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What The Big Mac Index Has To Do With The Price Of Eggs

Author: Melissa Wentzel
Date: 2016-10-08
How the Big Mac Index is used as the global yardstick to measure the currency exchange rate according to what a Big Mac costs in each country.
A long, long time ago (back in 1986) somebody got the bright idea to use the price of a burger to determine Purchasing Power Parity (PPP) - as a joke. This obviously happened at The Economist, because… who else would make that joke? Anyway, the idea stuck. Now, that double-beef-patty inspired Big Mac Index is the global yardstick for the real cost of everything.

What Your Burger Says About Life

So, according to Simple English Wikipedia (yes, that’s a thing), Purchasing Power Parity (PPP) is measured by finding the USD value of a “basket of consumer goods” present in each country.
“If that basket costs $100 in the US and $200 in England, then the purchasing power parity exchange rate is 1:2.”
The price of a McDonalds Big Mac, which informs the Big Mac Index, is an informal way of measuring PPP between different currencies. For example, whether one currency is over- or undervalued, compared to the other. If you divide the price of a Big Mac in the US in USD, by the price of a Big Mac in South Africa, in ZAR, you get the Big Mac PPP exchange rate. Stay with us now... We then compare that value with the actual exchange rate. If it's higher, the first currency is over-valued, and if it's lower the USD is under-valued.

For Example:

In South Africa, a Big Mac costs about R30. In the US, a Big Mac is $4.79 (as per the latest Big Mac Index data). The implied PPP is R6.26 to $1. (R30/$4.79 = 6.26) This actual exchange rate is R13.70 to $1 (at the time of writing this). (13.70-6.26)/6.26 = 1.19 (119 percent) The dollar, therefore, is overvalued against the rand by 119 percent. And now, you can explain that to someone at the braai.  
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How Long Your Domestic Needs To Work For a Big Mac

In 2013, the International Business Times created an infographic currently making the rounds on Reddit, about how long a minimum wage worker would have to work to be able to buy a Big Mac. They displayed data for 20 countries including Australia, China, the US, and Afghanistan. See this below: minimum-wage-minutes-big-mac-01_0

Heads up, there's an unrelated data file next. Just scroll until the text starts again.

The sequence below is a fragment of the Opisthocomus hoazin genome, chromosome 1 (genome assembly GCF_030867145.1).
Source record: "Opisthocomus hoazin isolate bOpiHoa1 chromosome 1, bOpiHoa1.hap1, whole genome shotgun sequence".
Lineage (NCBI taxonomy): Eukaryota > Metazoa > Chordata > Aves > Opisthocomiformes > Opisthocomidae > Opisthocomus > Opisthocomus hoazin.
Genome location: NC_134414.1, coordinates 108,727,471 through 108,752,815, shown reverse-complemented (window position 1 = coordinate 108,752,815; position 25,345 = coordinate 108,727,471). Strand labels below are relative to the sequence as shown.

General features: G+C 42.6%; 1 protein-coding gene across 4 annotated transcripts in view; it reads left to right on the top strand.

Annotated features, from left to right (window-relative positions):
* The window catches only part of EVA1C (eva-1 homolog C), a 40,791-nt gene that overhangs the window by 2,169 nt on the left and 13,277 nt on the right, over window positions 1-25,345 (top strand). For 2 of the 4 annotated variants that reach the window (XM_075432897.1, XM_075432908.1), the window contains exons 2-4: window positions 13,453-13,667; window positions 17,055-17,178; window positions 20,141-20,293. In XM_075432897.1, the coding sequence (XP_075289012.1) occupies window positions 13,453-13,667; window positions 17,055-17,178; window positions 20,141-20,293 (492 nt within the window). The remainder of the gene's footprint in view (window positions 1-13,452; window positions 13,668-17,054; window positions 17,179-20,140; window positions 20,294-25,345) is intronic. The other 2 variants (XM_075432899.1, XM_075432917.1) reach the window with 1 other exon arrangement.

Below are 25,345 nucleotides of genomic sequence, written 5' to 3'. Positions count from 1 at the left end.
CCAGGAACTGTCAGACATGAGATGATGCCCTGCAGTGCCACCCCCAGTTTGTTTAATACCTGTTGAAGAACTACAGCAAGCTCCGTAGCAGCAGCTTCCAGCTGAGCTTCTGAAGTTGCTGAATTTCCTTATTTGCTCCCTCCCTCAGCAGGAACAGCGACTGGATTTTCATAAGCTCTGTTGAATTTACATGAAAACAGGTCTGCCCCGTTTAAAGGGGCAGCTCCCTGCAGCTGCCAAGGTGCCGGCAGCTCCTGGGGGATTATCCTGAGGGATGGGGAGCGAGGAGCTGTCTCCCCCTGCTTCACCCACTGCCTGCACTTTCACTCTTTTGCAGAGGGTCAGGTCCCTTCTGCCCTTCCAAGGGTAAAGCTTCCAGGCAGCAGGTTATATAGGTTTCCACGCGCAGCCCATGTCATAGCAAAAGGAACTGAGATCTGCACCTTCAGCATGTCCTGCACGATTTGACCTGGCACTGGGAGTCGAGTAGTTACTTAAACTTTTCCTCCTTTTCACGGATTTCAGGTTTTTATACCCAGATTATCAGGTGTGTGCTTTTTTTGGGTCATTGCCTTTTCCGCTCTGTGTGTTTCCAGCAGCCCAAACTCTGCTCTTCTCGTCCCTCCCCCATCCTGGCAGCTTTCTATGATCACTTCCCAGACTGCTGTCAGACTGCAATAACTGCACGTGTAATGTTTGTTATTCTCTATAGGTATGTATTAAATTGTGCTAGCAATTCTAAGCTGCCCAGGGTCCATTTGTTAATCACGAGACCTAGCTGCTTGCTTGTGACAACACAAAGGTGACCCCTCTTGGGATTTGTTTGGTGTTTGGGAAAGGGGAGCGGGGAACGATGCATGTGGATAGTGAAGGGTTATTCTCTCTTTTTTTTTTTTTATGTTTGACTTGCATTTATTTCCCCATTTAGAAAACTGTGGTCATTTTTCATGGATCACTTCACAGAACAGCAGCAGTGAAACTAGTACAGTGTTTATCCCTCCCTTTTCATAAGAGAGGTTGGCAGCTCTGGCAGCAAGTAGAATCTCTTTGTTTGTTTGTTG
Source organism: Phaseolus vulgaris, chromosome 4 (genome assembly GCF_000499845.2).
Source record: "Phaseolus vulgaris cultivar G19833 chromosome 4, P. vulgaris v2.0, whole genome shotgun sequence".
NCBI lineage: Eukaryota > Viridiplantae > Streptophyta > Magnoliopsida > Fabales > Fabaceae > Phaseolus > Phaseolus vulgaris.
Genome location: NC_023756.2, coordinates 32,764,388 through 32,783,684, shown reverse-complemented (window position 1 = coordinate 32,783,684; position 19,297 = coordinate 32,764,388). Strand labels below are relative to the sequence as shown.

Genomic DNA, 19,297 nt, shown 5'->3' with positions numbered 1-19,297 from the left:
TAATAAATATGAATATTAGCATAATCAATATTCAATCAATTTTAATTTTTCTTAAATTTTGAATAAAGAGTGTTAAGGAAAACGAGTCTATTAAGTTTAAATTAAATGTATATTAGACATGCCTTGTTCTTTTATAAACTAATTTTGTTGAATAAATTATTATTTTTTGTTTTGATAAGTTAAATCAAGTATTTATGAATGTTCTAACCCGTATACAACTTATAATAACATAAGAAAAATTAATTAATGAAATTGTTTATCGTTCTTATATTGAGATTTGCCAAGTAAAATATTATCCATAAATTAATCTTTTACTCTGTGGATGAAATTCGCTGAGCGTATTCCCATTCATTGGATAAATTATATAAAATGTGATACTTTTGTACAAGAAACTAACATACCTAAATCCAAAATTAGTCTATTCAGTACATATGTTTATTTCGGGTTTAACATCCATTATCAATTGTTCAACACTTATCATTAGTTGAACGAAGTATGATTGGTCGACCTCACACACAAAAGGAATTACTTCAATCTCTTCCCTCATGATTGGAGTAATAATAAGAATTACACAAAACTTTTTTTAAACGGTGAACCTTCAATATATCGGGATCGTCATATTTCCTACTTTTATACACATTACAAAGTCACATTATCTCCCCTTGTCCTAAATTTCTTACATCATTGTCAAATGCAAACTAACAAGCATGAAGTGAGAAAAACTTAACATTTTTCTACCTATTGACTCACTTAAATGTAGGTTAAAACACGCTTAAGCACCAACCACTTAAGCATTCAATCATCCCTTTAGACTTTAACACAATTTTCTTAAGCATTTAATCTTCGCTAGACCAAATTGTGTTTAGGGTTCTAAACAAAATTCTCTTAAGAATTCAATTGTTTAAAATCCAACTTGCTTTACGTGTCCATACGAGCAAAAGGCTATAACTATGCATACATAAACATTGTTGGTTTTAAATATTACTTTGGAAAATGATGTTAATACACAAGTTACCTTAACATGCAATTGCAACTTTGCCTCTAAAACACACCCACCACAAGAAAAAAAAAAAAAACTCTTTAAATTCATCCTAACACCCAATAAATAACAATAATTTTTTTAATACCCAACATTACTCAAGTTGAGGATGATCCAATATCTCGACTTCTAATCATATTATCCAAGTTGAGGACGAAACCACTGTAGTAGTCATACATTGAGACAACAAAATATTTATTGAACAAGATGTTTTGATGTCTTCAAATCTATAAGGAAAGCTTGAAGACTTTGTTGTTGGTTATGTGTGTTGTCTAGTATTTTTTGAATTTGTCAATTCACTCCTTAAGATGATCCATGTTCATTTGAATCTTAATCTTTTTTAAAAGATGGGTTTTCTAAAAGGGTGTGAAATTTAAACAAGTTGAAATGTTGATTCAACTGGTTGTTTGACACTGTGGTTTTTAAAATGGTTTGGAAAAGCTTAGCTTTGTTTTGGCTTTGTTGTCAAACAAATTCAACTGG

Link to original article including infographic here:

In South Africa, a minimum wage domestic worker earning R18.01 an hour would need to work 100 minutes to enjoy a Big Mac. That's nearly two hours. This tells us that not only is our minimum wage ridiculously low, but so is our purchasing power parity. In Australia, you can earn a Big Mac – on minimum wage – in less than 20 minutes. You'd have to work for 35 minutes in the US, 23 minutes in the UK, but 372 minutes in Afghanistan.

Variants and Limitations

Even if you're not into economics and exchange rate theories, this Big Mac Index is pretty interesting when you look at it like this. But there are limitations. Due to nutritional values and other variants, the Big Mac differs slightly from country to country. In India, for example, they don't have any beef patties. The Chicken Maharaja Mac is the Big Mac of Hindu country. The Economist has had fun with this theme over the years, as you do. In 2004, they did a Tall Latte Index with a Starbucks Latte. Others have jumped onto the currency exchange rate bandwagon too. Bloomberg L.P. did an index based on the price of an Ikea 'Billy' bookshelf. In 2014, Yahoo did a Toyota Corolla Global Price Index, and let's just say you never want to buy a car in Singapore. car-insurance-comparison While America is now also looking at the burrito to inform PPP, one thing we can take away from this is: buy your domestic a Big Mac once in a while. She deserves it.

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